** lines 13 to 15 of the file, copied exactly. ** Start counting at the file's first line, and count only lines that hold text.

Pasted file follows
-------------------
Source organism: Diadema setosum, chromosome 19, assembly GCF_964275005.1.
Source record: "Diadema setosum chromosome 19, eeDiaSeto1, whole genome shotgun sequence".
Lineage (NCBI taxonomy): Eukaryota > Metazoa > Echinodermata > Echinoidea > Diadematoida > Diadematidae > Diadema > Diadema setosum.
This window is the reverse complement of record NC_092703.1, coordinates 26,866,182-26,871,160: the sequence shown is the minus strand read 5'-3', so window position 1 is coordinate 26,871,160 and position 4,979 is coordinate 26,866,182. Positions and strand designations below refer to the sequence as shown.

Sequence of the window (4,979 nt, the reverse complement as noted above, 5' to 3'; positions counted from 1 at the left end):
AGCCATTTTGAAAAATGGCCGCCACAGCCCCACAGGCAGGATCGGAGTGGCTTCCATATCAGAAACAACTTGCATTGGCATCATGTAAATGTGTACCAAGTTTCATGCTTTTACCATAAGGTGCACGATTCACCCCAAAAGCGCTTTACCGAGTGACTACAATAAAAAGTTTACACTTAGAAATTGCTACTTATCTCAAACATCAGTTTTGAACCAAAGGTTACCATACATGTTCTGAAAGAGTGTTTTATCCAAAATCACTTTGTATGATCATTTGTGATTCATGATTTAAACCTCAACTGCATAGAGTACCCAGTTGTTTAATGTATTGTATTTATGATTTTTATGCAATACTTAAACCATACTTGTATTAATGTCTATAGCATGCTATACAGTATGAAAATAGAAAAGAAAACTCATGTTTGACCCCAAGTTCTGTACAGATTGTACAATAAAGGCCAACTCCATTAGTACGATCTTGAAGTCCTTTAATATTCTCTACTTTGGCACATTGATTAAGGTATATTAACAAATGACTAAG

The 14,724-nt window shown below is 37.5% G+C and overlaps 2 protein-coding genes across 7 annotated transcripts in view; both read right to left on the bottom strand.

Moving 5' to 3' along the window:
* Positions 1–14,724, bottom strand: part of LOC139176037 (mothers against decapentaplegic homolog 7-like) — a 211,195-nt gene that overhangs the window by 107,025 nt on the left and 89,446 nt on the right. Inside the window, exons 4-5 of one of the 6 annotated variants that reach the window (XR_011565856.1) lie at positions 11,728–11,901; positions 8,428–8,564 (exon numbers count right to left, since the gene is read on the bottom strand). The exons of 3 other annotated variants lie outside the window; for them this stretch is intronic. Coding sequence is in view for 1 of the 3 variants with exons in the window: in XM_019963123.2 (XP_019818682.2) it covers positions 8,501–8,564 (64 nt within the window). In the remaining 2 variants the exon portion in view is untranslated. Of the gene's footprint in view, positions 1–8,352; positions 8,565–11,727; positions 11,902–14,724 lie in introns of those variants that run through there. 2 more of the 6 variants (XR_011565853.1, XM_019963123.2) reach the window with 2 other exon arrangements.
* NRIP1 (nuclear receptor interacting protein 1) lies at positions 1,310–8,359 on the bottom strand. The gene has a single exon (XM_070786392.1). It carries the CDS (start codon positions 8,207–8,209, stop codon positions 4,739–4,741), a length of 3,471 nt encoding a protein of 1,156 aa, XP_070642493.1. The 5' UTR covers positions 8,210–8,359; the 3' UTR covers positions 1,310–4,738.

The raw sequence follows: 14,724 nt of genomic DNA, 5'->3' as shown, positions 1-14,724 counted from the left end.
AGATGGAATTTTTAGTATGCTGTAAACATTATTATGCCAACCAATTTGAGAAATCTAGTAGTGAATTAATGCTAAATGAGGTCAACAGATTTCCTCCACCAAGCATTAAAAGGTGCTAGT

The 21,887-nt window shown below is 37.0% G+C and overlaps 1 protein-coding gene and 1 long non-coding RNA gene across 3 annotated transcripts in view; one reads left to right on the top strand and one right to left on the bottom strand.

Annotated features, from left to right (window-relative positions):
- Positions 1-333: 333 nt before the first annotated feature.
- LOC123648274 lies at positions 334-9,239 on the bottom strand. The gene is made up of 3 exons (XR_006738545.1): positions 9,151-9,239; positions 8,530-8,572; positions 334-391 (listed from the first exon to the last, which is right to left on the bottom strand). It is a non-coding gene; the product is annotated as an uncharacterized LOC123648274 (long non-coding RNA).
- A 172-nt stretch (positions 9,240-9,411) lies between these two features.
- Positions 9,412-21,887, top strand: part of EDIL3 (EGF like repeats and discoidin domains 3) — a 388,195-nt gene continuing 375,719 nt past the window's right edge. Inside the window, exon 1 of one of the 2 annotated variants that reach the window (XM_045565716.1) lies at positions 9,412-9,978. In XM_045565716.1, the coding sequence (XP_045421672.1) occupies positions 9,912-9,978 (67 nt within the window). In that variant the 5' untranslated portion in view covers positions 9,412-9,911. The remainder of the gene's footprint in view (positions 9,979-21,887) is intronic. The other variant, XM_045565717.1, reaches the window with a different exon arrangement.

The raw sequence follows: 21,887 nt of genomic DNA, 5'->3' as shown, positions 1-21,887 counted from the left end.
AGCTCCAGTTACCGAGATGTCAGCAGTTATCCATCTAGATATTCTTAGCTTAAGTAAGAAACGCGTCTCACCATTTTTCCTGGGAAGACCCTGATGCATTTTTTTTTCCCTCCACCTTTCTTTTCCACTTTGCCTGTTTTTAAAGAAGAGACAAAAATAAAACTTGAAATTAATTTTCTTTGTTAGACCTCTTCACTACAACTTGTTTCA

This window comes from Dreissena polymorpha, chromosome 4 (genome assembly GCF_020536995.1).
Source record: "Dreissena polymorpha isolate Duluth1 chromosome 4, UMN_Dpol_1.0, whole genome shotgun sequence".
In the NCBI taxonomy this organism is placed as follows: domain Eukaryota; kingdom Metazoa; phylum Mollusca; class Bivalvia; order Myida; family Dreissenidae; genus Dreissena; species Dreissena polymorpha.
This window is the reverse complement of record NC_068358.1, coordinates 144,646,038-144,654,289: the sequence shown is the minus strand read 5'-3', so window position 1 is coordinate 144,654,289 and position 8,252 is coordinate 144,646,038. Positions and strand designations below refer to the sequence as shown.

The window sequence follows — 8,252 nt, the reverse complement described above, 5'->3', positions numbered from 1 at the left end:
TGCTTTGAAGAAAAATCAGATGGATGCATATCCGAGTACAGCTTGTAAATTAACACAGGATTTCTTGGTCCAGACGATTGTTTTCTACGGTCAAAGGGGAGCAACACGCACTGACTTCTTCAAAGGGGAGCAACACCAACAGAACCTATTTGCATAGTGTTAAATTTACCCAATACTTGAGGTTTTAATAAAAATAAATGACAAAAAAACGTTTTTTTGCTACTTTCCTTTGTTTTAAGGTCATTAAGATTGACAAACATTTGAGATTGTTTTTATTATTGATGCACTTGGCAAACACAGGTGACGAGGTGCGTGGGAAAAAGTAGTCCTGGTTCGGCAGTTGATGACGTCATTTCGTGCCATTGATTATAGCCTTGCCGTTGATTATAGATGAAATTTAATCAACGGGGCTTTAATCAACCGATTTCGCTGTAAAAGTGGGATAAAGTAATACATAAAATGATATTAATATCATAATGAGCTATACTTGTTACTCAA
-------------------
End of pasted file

The 21,887-nt window shown below is 37.0% G+C and overlaps 1 protein-coding gene and 1 long non-coding RNA gene across 3 annotated transcripts in view; one reads left to right on the top strand and one right to left on the bottom strand.

Annotated features, from left to right (window-relative positions):
- Positions 1-333: 333 nt before the first annotated feature.